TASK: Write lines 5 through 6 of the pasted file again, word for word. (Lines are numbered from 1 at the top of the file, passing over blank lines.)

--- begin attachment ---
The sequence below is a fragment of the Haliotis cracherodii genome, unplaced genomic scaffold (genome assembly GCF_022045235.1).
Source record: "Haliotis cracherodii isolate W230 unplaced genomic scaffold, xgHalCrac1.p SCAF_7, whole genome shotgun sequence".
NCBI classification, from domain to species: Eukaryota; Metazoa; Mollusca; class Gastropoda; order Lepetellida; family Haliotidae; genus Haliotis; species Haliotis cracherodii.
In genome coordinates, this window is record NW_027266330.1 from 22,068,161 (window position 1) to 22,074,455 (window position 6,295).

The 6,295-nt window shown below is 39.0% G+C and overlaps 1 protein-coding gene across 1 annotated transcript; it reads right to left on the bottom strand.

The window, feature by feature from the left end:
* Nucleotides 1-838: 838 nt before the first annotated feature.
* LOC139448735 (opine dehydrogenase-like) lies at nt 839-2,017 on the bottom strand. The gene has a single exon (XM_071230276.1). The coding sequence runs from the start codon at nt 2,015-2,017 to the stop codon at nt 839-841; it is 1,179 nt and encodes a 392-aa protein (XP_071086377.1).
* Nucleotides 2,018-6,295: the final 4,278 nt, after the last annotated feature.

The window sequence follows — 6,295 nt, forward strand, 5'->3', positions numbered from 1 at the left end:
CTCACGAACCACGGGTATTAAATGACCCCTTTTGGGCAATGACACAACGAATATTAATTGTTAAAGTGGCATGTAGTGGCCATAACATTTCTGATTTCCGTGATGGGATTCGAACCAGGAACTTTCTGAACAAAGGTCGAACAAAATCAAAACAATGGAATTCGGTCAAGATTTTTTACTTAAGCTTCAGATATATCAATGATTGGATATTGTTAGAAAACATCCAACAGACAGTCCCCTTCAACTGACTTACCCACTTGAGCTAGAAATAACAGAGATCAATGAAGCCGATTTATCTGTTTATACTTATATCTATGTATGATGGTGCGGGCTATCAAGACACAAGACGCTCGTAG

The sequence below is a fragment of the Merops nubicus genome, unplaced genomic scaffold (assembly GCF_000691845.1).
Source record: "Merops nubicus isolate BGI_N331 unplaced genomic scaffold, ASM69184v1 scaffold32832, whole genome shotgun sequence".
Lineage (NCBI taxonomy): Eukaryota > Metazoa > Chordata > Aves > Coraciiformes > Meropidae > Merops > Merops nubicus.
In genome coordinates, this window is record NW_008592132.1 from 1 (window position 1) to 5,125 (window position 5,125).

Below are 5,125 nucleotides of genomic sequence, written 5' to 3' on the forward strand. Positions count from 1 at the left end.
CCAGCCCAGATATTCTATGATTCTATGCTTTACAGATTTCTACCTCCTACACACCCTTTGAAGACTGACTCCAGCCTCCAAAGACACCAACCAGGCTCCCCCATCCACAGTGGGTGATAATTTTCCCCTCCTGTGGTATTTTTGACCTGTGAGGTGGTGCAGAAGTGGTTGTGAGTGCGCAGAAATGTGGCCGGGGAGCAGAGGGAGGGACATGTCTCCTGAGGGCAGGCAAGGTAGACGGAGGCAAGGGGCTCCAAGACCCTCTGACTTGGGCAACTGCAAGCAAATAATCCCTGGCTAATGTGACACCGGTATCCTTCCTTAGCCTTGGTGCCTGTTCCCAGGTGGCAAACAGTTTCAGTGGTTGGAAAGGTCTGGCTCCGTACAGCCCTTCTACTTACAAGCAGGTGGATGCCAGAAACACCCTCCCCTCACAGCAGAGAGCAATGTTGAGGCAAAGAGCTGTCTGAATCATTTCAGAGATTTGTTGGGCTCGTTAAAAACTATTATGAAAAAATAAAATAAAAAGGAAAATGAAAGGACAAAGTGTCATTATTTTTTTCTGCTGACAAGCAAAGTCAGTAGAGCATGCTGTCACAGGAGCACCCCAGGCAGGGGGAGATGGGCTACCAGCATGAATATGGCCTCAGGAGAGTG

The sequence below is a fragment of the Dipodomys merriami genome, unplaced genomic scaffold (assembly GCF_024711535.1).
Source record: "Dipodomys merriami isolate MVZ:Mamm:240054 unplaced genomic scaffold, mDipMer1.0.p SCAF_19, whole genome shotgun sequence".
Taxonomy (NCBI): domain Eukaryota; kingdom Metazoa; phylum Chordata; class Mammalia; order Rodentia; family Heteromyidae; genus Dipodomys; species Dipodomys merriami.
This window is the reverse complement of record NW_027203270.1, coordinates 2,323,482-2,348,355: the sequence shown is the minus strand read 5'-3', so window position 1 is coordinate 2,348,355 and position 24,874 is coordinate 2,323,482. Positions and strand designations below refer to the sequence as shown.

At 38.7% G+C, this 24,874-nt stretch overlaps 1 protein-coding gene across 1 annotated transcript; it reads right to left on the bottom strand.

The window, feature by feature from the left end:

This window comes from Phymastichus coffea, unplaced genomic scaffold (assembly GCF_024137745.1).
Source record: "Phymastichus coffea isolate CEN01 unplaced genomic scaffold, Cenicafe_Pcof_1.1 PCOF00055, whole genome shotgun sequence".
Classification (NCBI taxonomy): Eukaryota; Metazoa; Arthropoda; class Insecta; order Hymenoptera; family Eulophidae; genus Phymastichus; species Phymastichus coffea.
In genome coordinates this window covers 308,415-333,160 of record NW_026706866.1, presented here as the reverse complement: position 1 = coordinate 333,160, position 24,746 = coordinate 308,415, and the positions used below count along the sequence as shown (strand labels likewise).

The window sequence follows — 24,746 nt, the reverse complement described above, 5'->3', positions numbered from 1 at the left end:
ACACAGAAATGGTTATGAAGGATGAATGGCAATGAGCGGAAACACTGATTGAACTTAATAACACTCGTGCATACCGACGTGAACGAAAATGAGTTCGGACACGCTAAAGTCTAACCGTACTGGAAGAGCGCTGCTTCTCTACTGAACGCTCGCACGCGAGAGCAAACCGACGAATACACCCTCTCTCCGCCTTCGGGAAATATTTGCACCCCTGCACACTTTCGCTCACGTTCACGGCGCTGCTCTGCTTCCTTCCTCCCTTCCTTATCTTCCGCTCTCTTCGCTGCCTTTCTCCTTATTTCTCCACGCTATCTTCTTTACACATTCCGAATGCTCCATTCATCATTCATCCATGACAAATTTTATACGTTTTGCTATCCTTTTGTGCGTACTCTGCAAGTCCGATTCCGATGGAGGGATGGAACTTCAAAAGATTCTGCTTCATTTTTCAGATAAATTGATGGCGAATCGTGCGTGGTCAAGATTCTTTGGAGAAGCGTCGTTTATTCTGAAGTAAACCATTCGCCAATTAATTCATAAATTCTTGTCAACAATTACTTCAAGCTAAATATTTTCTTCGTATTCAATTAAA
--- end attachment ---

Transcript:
The 6,295-nt window shown below is 39.0% G+C and overlaps 1 protein-coding gene across 1 annotated transcript; it reads right to left on the bottom strand.

The window, feature by feature from the left end: